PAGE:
|Memorial Day Weekend Outlook|
UPDATED 2:30 PM EDT, May 25, 2013
UPDATED By WeatherBug Meteorologist, Chad Merrill
|The weather will remain stormy across the central and northern Plains through the holiday weekend while dark skies spread into the Midwest and Ohio Valley. Although the rain is much needed, the soggy weather could put a damper on outdoor barbecues in the Northwest and northern California.|
Just like today, more scattered showers and storms will blossom as Sunday unfolds across the northern Rockies and Plains. The best opportunity for severe hail and gusty winds to accompany storms is from central Montana to Interstate 70 in Kansas.
Other storms could interrupt outdoor plans in the Mid-South, Mid-Mississippi Valley and Upper Midwest. Meanwhile, showers will soak the Northwest and northern New England.
Large stretches of central and southern California, the Southwest and East will stay dry.
Highs will climb into the 80s and 90s from the Southwest through the central and southern Plains into the Southeast. Temperatures will stay in the 50s, 60s and 70s for the Northwest, California, the Great Basin and from the northern Plains to the East Coast.
The weather pattern will remain in gridlock to end the extended weekend. More afternoon showers and storms will soak the central and northern Plains, Midwest and Mid-Mississippi Valley. Again Monday, severe storms will eye the Plains for a fourth day in a row.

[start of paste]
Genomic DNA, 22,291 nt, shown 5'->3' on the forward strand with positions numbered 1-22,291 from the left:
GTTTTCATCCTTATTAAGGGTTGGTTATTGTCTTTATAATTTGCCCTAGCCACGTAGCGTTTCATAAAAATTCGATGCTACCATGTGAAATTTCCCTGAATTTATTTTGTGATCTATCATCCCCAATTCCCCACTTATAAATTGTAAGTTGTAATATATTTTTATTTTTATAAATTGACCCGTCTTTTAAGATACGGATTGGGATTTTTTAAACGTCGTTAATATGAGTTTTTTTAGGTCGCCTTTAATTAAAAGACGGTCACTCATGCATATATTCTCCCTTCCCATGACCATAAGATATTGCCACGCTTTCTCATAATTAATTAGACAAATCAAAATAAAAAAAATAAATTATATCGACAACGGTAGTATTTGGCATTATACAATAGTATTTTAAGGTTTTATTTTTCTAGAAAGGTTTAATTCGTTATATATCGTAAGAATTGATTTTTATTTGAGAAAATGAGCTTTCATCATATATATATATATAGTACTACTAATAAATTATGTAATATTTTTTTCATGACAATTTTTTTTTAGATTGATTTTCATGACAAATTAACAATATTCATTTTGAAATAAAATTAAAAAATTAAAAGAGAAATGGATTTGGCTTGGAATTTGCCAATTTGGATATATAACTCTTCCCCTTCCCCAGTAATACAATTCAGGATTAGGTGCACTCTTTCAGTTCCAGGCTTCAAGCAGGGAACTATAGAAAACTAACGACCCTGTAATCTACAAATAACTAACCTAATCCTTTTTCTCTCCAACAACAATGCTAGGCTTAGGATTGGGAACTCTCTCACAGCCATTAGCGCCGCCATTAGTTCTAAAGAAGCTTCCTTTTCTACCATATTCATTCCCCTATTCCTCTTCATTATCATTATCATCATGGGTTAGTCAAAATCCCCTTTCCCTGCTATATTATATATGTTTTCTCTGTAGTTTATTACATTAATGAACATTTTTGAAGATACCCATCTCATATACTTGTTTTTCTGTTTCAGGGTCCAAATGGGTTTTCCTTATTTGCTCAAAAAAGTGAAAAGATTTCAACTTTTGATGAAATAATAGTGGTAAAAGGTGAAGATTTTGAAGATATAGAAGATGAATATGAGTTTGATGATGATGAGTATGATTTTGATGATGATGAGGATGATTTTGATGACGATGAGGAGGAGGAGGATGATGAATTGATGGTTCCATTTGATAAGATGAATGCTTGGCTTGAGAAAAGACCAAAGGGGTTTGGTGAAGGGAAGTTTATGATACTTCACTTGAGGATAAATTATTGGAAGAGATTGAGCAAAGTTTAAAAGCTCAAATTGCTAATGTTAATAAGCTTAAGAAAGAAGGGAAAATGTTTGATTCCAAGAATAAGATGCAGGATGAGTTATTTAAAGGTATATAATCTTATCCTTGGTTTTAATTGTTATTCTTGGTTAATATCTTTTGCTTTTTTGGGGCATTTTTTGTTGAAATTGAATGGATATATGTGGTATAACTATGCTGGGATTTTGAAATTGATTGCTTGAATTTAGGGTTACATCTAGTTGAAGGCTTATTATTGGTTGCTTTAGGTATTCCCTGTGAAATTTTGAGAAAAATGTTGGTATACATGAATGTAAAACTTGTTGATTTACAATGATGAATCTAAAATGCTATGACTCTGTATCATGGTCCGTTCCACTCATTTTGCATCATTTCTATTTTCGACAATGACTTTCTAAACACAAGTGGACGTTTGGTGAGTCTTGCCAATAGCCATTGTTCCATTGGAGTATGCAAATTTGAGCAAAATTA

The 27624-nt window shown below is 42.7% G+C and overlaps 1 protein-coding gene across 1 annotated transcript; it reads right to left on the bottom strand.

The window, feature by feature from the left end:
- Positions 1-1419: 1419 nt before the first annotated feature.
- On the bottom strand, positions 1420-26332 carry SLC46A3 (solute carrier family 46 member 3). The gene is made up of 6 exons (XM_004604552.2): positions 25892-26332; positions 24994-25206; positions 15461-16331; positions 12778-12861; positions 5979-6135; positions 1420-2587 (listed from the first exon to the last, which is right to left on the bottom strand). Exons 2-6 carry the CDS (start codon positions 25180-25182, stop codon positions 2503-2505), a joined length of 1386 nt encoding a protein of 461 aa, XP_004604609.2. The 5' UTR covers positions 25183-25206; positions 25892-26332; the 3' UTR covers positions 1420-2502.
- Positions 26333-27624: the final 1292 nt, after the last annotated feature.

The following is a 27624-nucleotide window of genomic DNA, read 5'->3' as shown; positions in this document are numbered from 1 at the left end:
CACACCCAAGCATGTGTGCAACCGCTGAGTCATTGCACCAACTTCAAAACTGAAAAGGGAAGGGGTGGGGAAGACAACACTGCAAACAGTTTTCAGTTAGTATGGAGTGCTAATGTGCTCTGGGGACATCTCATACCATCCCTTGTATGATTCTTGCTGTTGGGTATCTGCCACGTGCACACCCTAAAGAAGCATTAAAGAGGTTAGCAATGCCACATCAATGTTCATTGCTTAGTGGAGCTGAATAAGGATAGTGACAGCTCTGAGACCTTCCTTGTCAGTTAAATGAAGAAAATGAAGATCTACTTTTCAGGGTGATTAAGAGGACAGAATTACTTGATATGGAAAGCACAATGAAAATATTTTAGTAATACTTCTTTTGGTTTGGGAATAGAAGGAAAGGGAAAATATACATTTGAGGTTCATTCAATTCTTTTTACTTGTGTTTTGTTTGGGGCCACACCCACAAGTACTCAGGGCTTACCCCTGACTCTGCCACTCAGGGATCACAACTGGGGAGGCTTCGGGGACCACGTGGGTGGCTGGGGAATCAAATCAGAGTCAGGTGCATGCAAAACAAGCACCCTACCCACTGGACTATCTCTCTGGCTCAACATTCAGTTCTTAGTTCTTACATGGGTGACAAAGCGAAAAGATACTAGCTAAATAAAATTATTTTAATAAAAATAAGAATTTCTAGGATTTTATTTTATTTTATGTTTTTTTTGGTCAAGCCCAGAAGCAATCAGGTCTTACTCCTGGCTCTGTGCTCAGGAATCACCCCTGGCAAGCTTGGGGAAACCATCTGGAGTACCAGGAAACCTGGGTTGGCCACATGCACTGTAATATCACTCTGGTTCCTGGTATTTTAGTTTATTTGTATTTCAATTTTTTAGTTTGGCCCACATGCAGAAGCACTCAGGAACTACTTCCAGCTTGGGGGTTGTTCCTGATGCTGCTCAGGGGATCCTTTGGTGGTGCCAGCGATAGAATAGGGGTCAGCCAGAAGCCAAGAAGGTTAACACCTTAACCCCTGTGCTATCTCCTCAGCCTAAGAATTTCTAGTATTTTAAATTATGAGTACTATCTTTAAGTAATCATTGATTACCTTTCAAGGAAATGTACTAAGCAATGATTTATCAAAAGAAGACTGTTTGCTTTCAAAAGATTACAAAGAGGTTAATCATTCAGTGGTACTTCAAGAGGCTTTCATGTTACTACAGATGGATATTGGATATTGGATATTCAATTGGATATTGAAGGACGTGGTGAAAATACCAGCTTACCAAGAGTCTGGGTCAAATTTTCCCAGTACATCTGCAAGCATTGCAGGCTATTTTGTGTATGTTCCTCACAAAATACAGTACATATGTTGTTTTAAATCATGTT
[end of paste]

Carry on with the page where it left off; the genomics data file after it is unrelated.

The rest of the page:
Rain showers will sock the Northwest with downpours spreading as far south as Oakland, Calif., and San Francisco. Otherwise, the Southwest, Deep South and East will have another stellar day to conclude the Memorial Day holiday weekend with bright sunshine and great pool and picnic weather.
The warmest weather will stretch across the South with 90s warming the Southwest and 80s stretching from California into the Southeast. This includes most of the central Plains and central and lower Mississippi Valley.
Otherwise, air conditioners won't need to be working overtime in the Rockies and northern New England with highs in the 60s.
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